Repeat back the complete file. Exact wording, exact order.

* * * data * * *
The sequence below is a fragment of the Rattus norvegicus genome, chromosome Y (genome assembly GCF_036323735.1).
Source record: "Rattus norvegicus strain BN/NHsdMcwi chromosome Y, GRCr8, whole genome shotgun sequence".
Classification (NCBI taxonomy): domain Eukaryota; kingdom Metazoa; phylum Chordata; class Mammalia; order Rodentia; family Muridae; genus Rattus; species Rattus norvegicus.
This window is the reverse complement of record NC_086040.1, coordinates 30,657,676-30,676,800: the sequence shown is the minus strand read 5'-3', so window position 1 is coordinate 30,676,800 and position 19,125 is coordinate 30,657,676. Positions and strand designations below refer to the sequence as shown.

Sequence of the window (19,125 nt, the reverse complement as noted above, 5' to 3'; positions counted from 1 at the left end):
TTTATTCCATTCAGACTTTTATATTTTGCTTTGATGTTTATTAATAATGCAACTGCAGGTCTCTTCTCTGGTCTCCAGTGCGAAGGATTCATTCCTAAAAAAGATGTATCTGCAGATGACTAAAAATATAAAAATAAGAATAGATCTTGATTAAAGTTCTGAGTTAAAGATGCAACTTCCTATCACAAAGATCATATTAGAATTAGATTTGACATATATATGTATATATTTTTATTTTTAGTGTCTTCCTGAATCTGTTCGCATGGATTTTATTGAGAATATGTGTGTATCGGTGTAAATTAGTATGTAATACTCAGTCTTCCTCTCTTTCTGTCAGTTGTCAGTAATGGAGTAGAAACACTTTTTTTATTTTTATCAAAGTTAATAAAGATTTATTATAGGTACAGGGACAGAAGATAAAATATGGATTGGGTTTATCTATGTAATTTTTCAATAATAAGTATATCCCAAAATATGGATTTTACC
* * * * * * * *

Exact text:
The sequence below is a fragment of the Rattus norvegicus genome, chromosome Y (genome assembly GCF_036323735.1).
Source record: "Rattus norvegicus strain BN/NHsdMcwi chromosome Y, GRCr8, whole genome shotgun sequence".
Classification (NCBI taxonomy): domain Eukaryota; kingdom Metazoa; phylum Chordata; class Mammalia; order Rodentia; family Muridae; genus Rattus; species Rattus norvegicus.
This window is the reverse complement of record NC_086040.1, coordinates 30,657,676-30,676,800: the sequence shown is the minus strand read 5'-3', so window position 1 is coordinate 30,676,800 and position 19,125 is coordinate 30,657,676. Positions and strand designations below refer to the sequence as shown.

Sequence of the window (19,125 nt, the reverse complement as noted above, 5' to 3'; positions counted from 1 at the left end):
TTTATTCCATTCAGACTTTTATATTTTGCTTTGATGTTTATTAATAATGCAACTGCAGGTCTCTTCTCTGGTCTCCAGTGCGAAGGATTCATTCCTAAAAAAGATGTATCTGCAGATGACTAAAAATATAAAAATAAGAATAGATCTTGATTAAAGTTCTGAGTTAAAGATGCAACTTCCTATCACAAAGATCATATTAGAATTAGATTTGACATATATATGTATATATTTTTATTTTTAGTGTCTTCCTGAATCTGTTCGCATGGATTTTATTGAGAATATGTGTGTATCGGTGTAAATTAGTATGTAATACTCAGTCTTCCTCTCTTTCTGTCAGTTGTCAGTAATGGAGTAGAAACACTTTTTTTATTTTTATCAAAGTTAATAAAGATTTATTATAGGTACAGGGACAGAAGATAAAATATGGATTGGGTTTATCTATGTAATTTTTCAATAATAAGTATATCCCAAAATATGGATTTTACC